Fenland council pays £500,000 to national pension fund that has just one of its employees as a member

Wisbech Port, West Parade bank.

Wisbech Port, West Parade bank. - Credit: Archant

Fenland Council will pay £500,000 to plug a black hole in a pension fund – even though only one of its workers is a member of it.

The contribution must be made to the Pilots National Pension Fund Reserve (PNPF) which provides a pension scheme for shipping pilots.

A report to yesterday’s cabinet meeting explained that the PNFP is in deficit and the council is paying an agreed annual contribution to sustain it. Recent reports suggested the deficit could be as high as £180 million and there has been a court ruling insisting all harbour authorities must pay towards it.

Fenland Council currently employs three pilots but, one is a member of the PNPF- if that changed then it would have implications for the council in relation to its deficit payments to the fund.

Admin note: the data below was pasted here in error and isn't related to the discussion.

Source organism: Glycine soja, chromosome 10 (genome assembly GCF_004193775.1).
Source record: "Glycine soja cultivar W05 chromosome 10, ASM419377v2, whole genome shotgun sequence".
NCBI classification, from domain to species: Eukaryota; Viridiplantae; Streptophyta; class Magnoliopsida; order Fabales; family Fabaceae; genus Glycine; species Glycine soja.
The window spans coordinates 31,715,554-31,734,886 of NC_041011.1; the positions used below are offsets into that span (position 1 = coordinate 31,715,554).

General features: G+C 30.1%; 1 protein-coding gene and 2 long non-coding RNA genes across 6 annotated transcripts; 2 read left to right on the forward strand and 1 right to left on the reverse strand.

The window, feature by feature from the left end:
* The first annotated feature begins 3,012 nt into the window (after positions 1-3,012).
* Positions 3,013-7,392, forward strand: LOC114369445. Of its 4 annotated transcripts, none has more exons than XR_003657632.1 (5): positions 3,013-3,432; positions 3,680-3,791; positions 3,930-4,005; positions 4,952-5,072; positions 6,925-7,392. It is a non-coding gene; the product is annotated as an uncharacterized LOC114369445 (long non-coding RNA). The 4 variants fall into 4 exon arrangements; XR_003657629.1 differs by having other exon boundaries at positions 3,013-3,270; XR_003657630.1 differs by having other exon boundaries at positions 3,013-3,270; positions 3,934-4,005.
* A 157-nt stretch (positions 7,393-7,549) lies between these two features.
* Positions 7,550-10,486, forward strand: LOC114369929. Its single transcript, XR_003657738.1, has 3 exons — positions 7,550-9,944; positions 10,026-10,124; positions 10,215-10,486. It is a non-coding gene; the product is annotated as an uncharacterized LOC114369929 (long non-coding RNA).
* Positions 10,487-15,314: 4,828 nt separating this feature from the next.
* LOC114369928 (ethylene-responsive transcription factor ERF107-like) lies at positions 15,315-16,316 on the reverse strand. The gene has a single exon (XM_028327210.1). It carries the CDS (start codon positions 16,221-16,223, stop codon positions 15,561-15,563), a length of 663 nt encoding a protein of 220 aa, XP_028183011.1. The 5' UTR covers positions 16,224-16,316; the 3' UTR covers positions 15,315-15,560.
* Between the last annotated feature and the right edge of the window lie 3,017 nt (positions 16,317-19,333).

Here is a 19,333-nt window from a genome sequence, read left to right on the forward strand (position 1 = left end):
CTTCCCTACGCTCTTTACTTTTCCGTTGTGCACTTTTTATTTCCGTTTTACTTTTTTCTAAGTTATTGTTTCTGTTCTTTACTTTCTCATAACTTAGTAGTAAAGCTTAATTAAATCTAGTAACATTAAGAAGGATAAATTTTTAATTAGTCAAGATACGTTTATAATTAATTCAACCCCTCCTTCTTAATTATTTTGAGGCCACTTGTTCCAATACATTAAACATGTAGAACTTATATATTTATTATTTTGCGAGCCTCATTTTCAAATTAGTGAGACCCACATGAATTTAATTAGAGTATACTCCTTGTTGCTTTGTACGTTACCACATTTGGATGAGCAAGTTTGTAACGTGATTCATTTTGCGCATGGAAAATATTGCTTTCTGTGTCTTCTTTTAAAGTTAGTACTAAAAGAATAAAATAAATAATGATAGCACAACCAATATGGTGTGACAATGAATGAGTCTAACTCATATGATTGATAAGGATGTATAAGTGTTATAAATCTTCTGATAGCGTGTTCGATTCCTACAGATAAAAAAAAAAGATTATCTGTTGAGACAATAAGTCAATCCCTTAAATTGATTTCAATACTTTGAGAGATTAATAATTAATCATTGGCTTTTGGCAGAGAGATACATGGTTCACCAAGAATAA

Finance director Rob Bridge told councillors the council faces “continuing uncertainties relating to the PNPF.

“Officers are currently assessing the operational, legal and financial implications and will report back in due course on the options available.

“However it is proposed that £500,000 be paid to a PNPF reserve fund to provide funding towards any additional financial implications.”

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Since 2006 there have been protracted legal arguments which resulted in the ruling that all competent harbour authorities should make contributions to the deficit.

Fenland Council is the statutory harbour authority for both Wisbech and Sutton Bridge ports and hopes to recover some money through statutory harbour duties paid by ships to both.

The report which outlines the council’s provisional outturn for 2014/15 - its income and expenditure for the year - says the council is looking at an overall under-spend of £6,605.

Mr Bridge said: “Given the scale of the challenges faced by the council, the financial position at the year-end represents a considerable achievement and demonstrates the focus from members and officers throughout the council in delivering the required savings.

“As a result of continuing prudent financial management, the council is in a relatively strong position to deal with the significant ongoing financial challenges over the medium term.”